Originally published: 16.10.16
I’ve somehow never written this post about Sir Gawain and the Green Knight – the poem that is many people’s first encounter with the gorgeous poetic language and spellbinding storytelling of medieval England – though I’ve been wondering about a minor detail I’ve noticed in the poem, for a while. Sir Gawain and the Green Knight was written in the late fourteenth century, somewhere in the West Midlands to judge by the dialect, and it survives in a single manuscript along with three other works by the same writer: two religious poems and a long, very beautiful and very evocative dream-vision about mourning and loss. All of these poems – but especially Gawain and Pearl – show a fascination with symmetry and number-patterns, and there are any number of complicated interlocking sequences of pairs and triplets and fivefold symmetries, as well as concentric circular structures of narrative and verse form.
I’ve noticed when teaching Gawain that this is an aspect of the poem that invites a remarkable degree of visual concentration – and a kind of visual, mathematical concentration that always seems remarkably medieval (think about the complicated numerical structures of a cathedral, or even of a fan-vault roof). Foremost amongst the visual symbols of that poem is the pentangle – the five-pointed symbol Gawain wears on his shield as he rides out from Camelot, and which symbolises his linked, fivefold virtues bound together forever into a locked, endless knot.
Gawain’s shield device is – patently – not a heraldic display of identity, like the medieval shields we more commonly see on old buildings and in church windows, where quartered symbols might show parentage, ties of marriage, position in the family birth order, and more. Rather, it is his personal device, and a somewhat inscrutable design. Almost as important, as the narrative wears on, is another object: a lady’s girdle, which promises Gawain sure protection against his deadly enemy, but which also (female-wise) entangles him in a complicated web of competing obligations and broken promises. This slender green circle becomes the badge of Gawain’s shame, the symbol he takes on to show his later, compromised identity as a sadder and wiser knight.
Conventional readings of this poem interpret the two objects – the shield device and the girdle – as representative of a conflict between two sides, or two orders of morality. The pentangle speaks of chivalric virtue with a hefty dose of Christian piety, for it aligns the five points of the pentangle with the wounds of Christ and the joys of the Virgin Mary. The girdle, meanwhile, smacks of feminine, perhaps even superstitious, reliance on amulets, and is indelibly associated with Gawain’s creeping fear for his own physical safety. It is easy to read the pentangle as an ideal view of chivalry – a view of chivalry that knots virtue to virtue in an unbroken, regular shape – and the girdle as its insinuating undoing. In reality, my feeling is that the pentangle, and the brand of chivalry it advertises, is nothing remotely so unambiguous or perfect. Nor, indeed, is the girdle so easily interpreted as the polar opposite of virtue: as scholars have more recently noted, its protective qualities have their real-world parallels in the religious prayer-girdles (tightly written with invocations to the Virgin) that pregnant women would use as they prepared for the terrors of childbirth.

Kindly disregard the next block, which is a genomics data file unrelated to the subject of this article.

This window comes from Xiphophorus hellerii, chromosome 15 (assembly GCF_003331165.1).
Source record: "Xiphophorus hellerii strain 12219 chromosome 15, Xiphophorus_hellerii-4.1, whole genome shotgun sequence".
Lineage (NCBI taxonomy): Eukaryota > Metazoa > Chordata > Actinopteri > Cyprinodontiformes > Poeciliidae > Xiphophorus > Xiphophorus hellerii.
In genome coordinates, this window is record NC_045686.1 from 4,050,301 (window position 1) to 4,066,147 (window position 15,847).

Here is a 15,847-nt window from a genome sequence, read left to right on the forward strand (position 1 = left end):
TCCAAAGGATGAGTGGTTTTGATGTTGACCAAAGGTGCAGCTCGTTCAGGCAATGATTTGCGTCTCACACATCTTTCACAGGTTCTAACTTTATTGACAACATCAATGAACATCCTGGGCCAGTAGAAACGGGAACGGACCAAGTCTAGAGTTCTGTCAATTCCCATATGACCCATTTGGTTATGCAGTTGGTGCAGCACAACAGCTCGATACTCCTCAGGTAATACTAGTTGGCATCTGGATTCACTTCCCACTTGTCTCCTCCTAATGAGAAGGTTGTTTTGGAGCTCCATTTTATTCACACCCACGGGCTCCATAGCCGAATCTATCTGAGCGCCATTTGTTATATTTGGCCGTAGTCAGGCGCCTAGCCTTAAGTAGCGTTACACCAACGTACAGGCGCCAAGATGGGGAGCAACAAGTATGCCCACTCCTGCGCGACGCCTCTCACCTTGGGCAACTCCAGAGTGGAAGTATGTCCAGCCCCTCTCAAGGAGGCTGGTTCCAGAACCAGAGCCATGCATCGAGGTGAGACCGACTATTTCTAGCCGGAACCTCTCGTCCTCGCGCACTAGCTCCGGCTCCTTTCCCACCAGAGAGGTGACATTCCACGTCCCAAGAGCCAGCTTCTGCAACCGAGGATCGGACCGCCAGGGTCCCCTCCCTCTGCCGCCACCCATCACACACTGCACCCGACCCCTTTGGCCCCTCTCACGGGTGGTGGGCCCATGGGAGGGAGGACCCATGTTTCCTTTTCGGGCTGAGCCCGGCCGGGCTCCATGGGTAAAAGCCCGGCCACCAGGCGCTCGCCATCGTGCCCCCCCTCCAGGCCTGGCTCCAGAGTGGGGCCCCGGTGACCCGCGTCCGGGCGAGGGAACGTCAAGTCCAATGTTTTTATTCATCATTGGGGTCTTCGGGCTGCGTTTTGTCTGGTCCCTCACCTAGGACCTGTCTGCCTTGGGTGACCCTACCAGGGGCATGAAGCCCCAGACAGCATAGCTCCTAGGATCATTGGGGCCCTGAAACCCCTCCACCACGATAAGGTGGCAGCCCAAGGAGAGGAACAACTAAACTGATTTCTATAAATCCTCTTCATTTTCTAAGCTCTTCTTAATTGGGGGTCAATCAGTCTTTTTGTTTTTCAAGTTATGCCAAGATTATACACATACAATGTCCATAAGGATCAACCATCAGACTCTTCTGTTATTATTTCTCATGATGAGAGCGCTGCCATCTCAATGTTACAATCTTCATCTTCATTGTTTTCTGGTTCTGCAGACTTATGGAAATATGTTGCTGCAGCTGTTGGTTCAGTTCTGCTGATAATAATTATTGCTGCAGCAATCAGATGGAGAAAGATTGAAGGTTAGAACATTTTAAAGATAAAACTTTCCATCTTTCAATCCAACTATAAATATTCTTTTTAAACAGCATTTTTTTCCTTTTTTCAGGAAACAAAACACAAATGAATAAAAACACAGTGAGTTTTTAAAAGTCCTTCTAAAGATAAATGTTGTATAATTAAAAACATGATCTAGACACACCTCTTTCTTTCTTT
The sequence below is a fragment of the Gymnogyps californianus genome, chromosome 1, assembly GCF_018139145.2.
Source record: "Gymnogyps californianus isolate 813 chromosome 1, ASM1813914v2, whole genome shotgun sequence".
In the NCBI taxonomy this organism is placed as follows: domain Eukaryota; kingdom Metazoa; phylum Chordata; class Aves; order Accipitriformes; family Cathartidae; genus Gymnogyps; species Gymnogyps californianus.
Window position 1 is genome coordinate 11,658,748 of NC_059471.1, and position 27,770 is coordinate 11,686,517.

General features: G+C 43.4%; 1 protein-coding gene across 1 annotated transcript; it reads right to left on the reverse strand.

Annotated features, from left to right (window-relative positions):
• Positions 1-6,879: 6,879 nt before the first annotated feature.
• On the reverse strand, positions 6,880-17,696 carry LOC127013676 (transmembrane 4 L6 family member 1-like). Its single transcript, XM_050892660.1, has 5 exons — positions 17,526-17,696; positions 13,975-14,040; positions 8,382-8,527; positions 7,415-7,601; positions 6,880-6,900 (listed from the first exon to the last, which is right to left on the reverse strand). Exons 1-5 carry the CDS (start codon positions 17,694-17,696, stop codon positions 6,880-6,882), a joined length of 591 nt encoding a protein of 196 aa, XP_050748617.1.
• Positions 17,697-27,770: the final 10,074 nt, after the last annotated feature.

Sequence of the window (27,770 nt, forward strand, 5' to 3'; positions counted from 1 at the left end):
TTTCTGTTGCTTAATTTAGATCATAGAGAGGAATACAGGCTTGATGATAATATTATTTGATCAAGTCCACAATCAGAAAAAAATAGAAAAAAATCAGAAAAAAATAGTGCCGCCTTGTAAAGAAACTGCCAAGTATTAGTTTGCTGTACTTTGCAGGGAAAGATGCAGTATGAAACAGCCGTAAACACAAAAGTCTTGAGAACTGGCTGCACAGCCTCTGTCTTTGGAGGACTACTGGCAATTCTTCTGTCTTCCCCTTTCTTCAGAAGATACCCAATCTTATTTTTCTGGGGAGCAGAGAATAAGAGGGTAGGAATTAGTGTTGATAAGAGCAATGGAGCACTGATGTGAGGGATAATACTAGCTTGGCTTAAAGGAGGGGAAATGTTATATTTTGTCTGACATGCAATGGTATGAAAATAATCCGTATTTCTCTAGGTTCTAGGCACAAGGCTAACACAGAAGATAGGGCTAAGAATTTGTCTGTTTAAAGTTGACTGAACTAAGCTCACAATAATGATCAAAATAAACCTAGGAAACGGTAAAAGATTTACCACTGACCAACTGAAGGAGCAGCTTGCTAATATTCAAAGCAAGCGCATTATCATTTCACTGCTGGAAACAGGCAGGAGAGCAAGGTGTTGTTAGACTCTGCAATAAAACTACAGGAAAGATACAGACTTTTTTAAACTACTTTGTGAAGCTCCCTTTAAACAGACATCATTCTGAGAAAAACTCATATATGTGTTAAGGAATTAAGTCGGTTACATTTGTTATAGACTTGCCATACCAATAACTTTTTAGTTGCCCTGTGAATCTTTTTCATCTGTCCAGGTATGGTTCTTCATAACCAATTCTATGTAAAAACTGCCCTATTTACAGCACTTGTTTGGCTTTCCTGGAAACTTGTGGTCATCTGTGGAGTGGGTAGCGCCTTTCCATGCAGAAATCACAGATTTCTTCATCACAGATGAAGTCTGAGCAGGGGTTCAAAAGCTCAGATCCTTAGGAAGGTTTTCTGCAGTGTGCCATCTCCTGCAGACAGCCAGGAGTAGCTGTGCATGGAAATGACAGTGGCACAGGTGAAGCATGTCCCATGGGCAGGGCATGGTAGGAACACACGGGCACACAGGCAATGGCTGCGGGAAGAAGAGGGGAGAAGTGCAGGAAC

This superficial, binary opposition of pentangle and girdle, of five-point star and circle, is, in any case, elegantly and suggestively resolved by the poet. In the final lines of Sir Gawain, he departs from the world of romance and – in the final allusion to encircling narratives arching over and around the tiny matter of Gawain’s own temptation – he evokes the wider frame of Christian history, praying:
‘Now þat bere þe croun of þorne,
He bryng vus to his blysse!’
Now, He who bears the crown of thorns,
Let him bring us to his bliss!
The circle; the girdle. The pentangle; the points. The two images, superimposed, underlie these final lines, bound together in this last image: the crown of thorns.
I really don’t know if this is something other people have noticed. A not-quite-cursory but not-entirely-focussed look at the scholarship doesn’t throw up any other scholars mentioning it, but I wouldn’t rule out the possibility. But, every year, I always find students who are as delighted with its neatness as I was, and I do believe that – in a poem full of numerical and structural richness and subtlety – it is significant and meaningful.
Reading Medieval Books! I rant about women in literature and history, occasionally pausing for breath to be snarky about right-wing misogynists. I promise pretty pictures of manuscripts and a cavalier attitude to sentence structure. Twitter @LucyAllenFWR